Contact Tracing Program Called Into Question After Delays
YOLO COUNTY (CBS13) -- CBS13 has learned of multiple people who have tested positive for Covid-19 and didn't receive calls or texts from contact tracers for weeks.
This has begged two questions: Are people unknowingly exposing others and is contact tracing necessary?
A person will test positive for Covid-19 and not receive a call or text from contact tracers until after they've already tested negative, which means anyone they've seen in person in the meantime has already potentially been infected.
"If contact tracing is not occurring in a timely manner, that is not going to be helpful at all," said Dr. Jeffrey Klausner, a professor of medicine and public health at USC.
Dr. Klausner says, with the prevalent Covid-19 omicron variant, the program holds little value.
"Omicron has a shorter incubation period.," he said. "To effectively control omicron through contact tracing, calls would have to be made within 24-48 hours of someone testing positive."
And that's not possible. Because of high demand for testing, local labs are backed up and positive results are taking several days to reach the California Department of Public Health (CDPH) which is in charge of contact tracing notifications.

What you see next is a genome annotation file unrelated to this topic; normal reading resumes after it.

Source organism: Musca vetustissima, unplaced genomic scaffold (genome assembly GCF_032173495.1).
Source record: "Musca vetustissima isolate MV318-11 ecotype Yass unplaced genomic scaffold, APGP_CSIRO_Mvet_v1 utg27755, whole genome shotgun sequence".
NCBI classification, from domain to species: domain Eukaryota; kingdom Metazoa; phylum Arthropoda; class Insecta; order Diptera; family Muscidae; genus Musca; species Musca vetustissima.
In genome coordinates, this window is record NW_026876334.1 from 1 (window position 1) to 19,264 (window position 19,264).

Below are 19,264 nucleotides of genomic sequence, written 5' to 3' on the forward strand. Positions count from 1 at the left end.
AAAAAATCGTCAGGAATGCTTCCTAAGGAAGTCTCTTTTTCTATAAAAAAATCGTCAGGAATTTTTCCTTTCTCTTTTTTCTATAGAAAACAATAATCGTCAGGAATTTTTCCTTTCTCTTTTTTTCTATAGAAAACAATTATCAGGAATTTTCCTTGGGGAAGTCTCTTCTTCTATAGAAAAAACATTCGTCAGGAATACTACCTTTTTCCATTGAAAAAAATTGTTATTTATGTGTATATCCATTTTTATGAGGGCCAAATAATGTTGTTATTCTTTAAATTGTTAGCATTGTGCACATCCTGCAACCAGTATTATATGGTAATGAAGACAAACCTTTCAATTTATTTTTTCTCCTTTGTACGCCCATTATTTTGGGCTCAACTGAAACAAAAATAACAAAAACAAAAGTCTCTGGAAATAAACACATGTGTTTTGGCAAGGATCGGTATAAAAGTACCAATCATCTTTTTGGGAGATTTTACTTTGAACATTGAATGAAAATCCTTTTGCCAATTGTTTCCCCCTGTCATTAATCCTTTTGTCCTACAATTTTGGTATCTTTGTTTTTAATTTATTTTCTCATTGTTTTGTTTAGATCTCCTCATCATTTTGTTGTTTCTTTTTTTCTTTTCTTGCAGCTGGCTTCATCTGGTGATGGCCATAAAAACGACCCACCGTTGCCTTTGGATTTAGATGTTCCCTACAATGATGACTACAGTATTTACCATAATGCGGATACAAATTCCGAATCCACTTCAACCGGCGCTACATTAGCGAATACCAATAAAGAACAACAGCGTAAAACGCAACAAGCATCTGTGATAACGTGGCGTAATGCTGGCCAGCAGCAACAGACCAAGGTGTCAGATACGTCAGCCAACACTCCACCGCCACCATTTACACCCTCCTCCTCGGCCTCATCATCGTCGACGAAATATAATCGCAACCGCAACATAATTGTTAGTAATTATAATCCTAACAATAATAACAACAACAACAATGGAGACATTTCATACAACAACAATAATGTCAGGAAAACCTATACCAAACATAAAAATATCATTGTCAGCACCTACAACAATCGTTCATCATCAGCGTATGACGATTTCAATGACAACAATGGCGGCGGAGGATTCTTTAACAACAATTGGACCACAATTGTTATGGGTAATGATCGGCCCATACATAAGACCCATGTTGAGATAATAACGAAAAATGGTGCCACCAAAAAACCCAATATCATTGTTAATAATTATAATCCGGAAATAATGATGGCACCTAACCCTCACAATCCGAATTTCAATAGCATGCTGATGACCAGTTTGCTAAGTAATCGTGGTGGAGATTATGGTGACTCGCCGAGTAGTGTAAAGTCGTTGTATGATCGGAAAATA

"Last week in yolo county we had the most positive tests we've ever had," said John Fout, a spokesperson for Yolo County.
Yolo County saw a record-breaking 238 cases per 100,000 people.
"When you have that many tests, you're going to have testing delays," Fout said.
Delayed contact tracing means a potential for more Covid-19 infections.
"There are a couple backups to the state system. The state system is sort of a fail safe. The other systems are schools in particular," Fout said. "If they have a positive contact, they will let people know, also workplaces as well. When there's a positive they let everybody in the office know."
So then what's the purpose contact tracing? According to the job search website Indeed, the average salary for contact tracers is $27.83 per hour.
Dr. Klausner says the money spent may no longer be worth it.
"The contact tracing program should be reimagined," Dr. Klausner said. "Staff could go out to motivate people to get vaccinated. They could also be repurposed to case management."
This would mean focusing on contacting at-risk populations only and connecting them with medical care.
CBS13 did reach out to the CDPH to ask about delays in its system and if they are considering a new role for contact tracers. We have not heard back.
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